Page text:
Annapurna III and Kyashar - British attempts

Posted by Lindsay Griffin on 25/11/2010
Lower South Ridge, Kyashar. Andy Houseman

High winds shut down Pete Benson, Nick Bullock and Matt Helliker on their post monsoon attempt at the unclimbed East Ridge of Annapurna III (7,555m).

The three had planned to try the stunning South East Pillar, one of the most well-known unclimbed lines in Nepal, if not the Himalaya. The team first tried to access the mountain in the spring of this year but found the notorious approach up the Seti Khola too difficult and dangerous for porters.

They returned in the autumn, this time flying directly to base camp by helicopter. Here, they discovered that access to the base of the South East Pillar looked like 'a war zone' and was regularly bombarded by rock and ice. Instead, they changed plans and made an attempt on the lengthy, unclimbed East Ridge.

In common with all other parties trying to climb at high altitudes this autumn, eg a strong American team on the South Face of Nuptse and an equally strong Spanish duo on the South Face of Lhotse, they were beaten by high winds and poor weather. Several attempts on the East Ridge reached high points a little above 6,000m.

The team had received support from the BMC and MEF but needed a major sponsor for this highly expensive autumn attempt, which they found in Samsung. Other main sponsors included Patagonia, Mammut and Osprey.

Although a much talked-about objective since the 1970s, the South East Pillar has seen only one serious attempt.

In 1981 Steve Bell, Nick Colton and Tim Leach became the first climbers to reach the South East Face of Annapurna III via the Seti Khola.

They first acclimatized on the East Ridge, and then cached equipment on the pillar, before setting off for an alpine-style attempt. They reached the crest via snow runnels on the right flank, continued past a difficult section of V and V+, and reached a high point of 6,500m. Although they had probably climbed the most technical section, the ridge above looked dangerous and time consuming. Calculating that another five or six days would be needed to reach the top and get down again, they retreated.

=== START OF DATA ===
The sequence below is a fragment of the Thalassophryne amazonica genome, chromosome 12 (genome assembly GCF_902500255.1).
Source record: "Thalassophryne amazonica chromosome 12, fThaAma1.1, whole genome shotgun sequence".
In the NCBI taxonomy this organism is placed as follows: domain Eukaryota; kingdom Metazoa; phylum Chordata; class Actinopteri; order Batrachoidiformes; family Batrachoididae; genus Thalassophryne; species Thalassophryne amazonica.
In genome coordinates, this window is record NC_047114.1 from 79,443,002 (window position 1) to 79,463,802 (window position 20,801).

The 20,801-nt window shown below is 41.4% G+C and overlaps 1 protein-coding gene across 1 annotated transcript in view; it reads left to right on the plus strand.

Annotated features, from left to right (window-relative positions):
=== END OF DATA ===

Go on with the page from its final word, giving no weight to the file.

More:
Subsequent parties, which have included a number of outstanding alpinists, have barely been able to set foot on the route, adding to the aura surrounding this line and the now legendary status of the 1981 attempt.

Over in the Khumbu, and also recipients of a BMC Award, were Andy Houseman and Tony Stone, hoping to make the first ascent of the South Pillar of Kyashar (6,769m).

The pillar rises above the village of Tangnag (4,300m), a collection of tea houses that has grown in size over the years due to the proximity of the popular trekking peak, Mera.

The line had been attempted twice previously by strong Czech teams, which had reached the upper pillar via hard mixed and thinly iced terrain on the left flank.

This autumn no ice was visible on the flank, so Houseman and Stone were forced to climb the ridge integrally through the lower rock barrier. This gave very loose climbing up to HVS.

After a bivouac, the pair reached a snow ridge at 5,700m leading to the upper pillar - more or less the high point of the two Czech attempts. Unfortunately, Stone had been struggling to acclimatize since reaching the area and was not in the right shape to continue, so the two retreated.

There is only one recorded ascent of this impressive peak in the Hinku Valley: in 2003 Sam Broderick (Swiss/American), Andreas Frank (Austrian) and Bruce Normand (British) reached the top via the West Ridge and upper West Face.

Apart from the BMC, Houseman and Stone were supported by the Alpine Club Climbing Fund, Mountain Equipment, Black Diamond, Scarpa, Tendon Ropes, Lorpen Socks, SIS and Adidas Eyewear.
 



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